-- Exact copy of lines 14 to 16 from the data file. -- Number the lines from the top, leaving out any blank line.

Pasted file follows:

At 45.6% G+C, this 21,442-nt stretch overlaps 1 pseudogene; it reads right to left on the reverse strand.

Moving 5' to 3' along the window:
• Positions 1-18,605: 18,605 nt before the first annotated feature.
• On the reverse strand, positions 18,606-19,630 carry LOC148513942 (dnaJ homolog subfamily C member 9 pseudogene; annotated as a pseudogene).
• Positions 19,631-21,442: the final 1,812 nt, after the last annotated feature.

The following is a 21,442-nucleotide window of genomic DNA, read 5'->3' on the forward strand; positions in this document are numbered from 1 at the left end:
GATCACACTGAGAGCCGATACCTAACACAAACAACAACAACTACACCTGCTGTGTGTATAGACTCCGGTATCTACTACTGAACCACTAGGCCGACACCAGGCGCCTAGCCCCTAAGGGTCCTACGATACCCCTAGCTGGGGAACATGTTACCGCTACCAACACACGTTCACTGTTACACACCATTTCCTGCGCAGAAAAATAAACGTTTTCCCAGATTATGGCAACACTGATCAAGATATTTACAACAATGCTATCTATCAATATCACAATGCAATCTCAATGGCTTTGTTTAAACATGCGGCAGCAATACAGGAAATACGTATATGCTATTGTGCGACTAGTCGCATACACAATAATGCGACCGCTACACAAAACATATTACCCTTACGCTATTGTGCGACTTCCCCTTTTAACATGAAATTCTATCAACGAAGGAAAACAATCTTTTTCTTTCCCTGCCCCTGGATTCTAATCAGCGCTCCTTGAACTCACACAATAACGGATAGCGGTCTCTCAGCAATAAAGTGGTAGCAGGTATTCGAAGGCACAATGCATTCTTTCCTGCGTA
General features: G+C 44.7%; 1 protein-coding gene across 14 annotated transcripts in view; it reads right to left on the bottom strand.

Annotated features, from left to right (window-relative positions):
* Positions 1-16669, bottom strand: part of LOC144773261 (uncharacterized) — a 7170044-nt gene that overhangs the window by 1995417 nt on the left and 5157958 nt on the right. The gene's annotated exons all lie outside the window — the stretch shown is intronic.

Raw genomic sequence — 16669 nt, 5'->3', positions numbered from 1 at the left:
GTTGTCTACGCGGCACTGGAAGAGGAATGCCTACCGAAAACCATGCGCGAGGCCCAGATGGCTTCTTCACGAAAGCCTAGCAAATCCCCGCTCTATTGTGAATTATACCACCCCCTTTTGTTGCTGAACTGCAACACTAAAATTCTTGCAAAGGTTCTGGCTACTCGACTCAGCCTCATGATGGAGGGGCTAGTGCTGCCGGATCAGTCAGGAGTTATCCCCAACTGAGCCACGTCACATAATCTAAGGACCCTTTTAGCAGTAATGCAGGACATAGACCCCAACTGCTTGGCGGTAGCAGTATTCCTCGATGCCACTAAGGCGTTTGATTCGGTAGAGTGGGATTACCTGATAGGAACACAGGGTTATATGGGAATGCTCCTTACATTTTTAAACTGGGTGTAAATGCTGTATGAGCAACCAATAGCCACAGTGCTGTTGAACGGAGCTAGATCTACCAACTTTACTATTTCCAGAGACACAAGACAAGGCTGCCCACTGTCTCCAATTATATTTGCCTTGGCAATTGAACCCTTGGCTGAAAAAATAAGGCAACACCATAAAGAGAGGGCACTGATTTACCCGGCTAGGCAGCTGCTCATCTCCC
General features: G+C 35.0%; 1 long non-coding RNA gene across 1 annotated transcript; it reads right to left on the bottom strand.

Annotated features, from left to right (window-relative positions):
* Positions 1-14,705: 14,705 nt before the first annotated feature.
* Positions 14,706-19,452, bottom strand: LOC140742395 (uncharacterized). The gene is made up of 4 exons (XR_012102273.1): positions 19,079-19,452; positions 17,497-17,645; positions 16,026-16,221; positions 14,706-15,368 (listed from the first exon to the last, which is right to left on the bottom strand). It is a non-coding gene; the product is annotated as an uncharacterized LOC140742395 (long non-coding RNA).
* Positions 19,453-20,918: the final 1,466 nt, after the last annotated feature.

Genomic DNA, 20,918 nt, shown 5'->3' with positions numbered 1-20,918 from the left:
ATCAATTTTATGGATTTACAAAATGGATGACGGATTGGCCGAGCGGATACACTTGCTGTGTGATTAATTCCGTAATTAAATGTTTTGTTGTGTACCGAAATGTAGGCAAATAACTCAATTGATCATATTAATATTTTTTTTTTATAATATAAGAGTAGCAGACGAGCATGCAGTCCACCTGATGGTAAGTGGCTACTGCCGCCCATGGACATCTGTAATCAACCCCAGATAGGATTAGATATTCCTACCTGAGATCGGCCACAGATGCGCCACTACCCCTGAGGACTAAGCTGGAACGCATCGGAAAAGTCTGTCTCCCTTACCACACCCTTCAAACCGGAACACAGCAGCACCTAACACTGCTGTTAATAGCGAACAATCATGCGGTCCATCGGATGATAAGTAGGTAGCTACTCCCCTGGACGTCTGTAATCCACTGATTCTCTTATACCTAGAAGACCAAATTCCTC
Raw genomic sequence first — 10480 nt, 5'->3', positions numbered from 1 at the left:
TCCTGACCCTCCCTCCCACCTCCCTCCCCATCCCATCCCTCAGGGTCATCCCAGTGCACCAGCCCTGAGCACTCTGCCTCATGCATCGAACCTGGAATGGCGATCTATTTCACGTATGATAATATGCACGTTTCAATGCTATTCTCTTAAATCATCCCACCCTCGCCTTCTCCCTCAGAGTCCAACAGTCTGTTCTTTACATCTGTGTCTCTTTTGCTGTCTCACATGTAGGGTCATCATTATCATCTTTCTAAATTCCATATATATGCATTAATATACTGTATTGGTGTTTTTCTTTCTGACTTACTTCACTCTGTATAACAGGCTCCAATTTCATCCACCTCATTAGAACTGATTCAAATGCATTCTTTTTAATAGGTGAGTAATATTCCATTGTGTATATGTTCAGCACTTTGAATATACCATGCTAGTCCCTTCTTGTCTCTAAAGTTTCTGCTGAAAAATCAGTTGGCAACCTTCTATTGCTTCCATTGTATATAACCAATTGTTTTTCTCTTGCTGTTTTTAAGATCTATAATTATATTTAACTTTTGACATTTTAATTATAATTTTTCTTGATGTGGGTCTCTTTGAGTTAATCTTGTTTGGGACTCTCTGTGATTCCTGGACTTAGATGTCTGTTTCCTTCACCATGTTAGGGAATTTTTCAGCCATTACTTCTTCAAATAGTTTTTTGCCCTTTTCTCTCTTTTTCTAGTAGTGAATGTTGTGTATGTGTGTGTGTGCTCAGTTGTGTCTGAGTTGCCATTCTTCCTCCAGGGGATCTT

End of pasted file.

Annotated features, from left to right (window-relative positions):
* Positions 1-14,705: 14,705 nt before the first annotated feature.
* Positions 14,706-19,452, bottom strand: LOC140742395 (uncharacterized). The gene is made up of 4 exons (XR_012102273.1): positions 19,079-19,452; positions 17,497-17,645; positions 16,026-16,221; positions 14,706-15,368 (listed from the first exon to the last, which is right to left on the bottom strand). It is a non-coding gene; the product is annotated as an uncharacterized LOC140742395 (long non-coding RNA).